On the surface, nothing peculiar sticks out at Joyce Paustian's two-story residence tucked in a cul-de-sac just north of 53rd Street in Davenport.
Inside, framed photographs of eagles and Quad-City bridges shot by Paustian and her husband, Woody Perkins, decorate the walls on the first and second floors.
Hardly anything, except for a caricature sketch of the couple drawn at the Wisconsin State Fair in 2015, hints at Paustian's passion she closets in her basement-turned-"fan cave."
Since her early teenage years in the early 1970s, the lifelong Davenport resident has accumulated a massive collection of professional wrestling memorabilia.
"It's the biggest it's ever been," said Paustian, a retired Rock Island Arsenal employee who worked there for 36 years. "It's its own museum now."
Over the past 45 years, Paustian has acquired thousands of items, including photographs, magazines, posters and action figures that now blanket the walls in the lower level of her home.
A framed promotional poster for "The Wrestler," a 1974 film produced by the late Olympic grappling great Verne Gagne, greets visitors at the bottom of the stairwell.
"I finally just had to focus on the ones I really liked," she said, referring to materials related to her favorite wrestlers.
Prior to the commercialization of professional wrestling, Paustian snapped photos of her "heroes" in action, a practice that became her pastime.
Today, she's dedicated separate areas of the downstairs to her three famed giants she grew up watching on television, cheering from the stands and photographing ringside:
• Doctor X, aka The Destroyer, now 86.
• Nick Bockwinkel, who died in 2015.
• Baron von Raschke, now 76.
Paustian recalled watching the sport on her black-and-white TV for the first time in 1969 and going to her first event as a 13-year-old in 1971 at Davenport's John O'Donnell Stadium, known now as Modern Woodmen Park.
She still has the physical card, or lineup of matches, to prove it.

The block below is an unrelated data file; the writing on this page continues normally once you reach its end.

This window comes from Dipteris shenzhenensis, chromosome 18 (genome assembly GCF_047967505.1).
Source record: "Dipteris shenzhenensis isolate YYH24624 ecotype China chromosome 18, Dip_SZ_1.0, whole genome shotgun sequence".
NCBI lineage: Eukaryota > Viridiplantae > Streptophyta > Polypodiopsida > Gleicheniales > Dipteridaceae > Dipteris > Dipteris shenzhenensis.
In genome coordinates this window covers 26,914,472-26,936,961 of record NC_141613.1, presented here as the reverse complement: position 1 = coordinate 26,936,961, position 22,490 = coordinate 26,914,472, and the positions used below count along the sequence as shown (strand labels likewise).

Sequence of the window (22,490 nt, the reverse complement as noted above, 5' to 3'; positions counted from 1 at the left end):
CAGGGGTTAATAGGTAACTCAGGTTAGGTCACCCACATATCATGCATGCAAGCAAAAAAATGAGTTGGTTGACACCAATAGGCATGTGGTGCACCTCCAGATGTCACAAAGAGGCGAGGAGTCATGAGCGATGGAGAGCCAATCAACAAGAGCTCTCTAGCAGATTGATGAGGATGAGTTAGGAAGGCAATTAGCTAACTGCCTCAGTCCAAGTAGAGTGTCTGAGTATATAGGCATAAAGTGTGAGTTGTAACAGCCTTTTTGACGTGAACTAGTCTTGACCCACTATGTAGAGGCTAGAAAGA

Perkins, who completely accepts and appreciates his wife's self-proclaimed "addiction," called her stock "impressive."
"There's no end to it," he said. "You open a cabinet, you open a drawer — it just keeps going. I don't save anything, so it's so strange to see somebody who's saved things from back when they were a teenager."
Before he could start his next sentence, Paustian chimed in. She uncovered a piece of history dated July 5, 1971.
"It's a little beat up, but this is the wrestling card, the very first one I went to," she said, holding the worn sheet of paper that urged Davenport fans not to throw anything at the athletes.
In storage, more photographs, old magazines and excess action figures fill binders, cabinets and bins.
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Paustian estimates she has attended more than 400 shows and spent "thousands of dollars" on her collection, which she also uses as motivation when she works out on her treadmill.
"I never really thought about the money," said Paustian, who still bids on items she finds online to feed her nostalgia. "It was just part of my life. It's where I wanted to be and what I wanted to do."
Someday, the mega fan hopes to donate her archive to the National Wrestling Hall of Fame Dan Gable Museum in Waterloo, Iowa.
Gable coached the University of Iowa wrestling team to 15 NCAA team titles between 1976 and 1997.
In more recent years, Paustian has introduced herself and grown close to the legends she once idolized at reunions around the country. She even received Christmas cards this year from both Doctor X and Baron von Raschke.
Last year, Bockwinkel's death hit Paustian hard. She compared it to losing a piece of her childhood or a member of her family.
"I hope it's a long time before I lose my other two favorites," she said.
Although she still followed wrestling in the 1980s, she lost a lot of interest when Hulk Hogan began dominating the scene.
"That name to me represents when wrestling really changed and became more of a traveling circus," Paustian said. "More of a spectacle than a sport."
She also acknowledged professional wrestling's scripted history but noted the the good-versus-evil story lines kept her tuning in for decades.
"I don't care," she said. "It's fun to watch, and I never knew what was going to happen."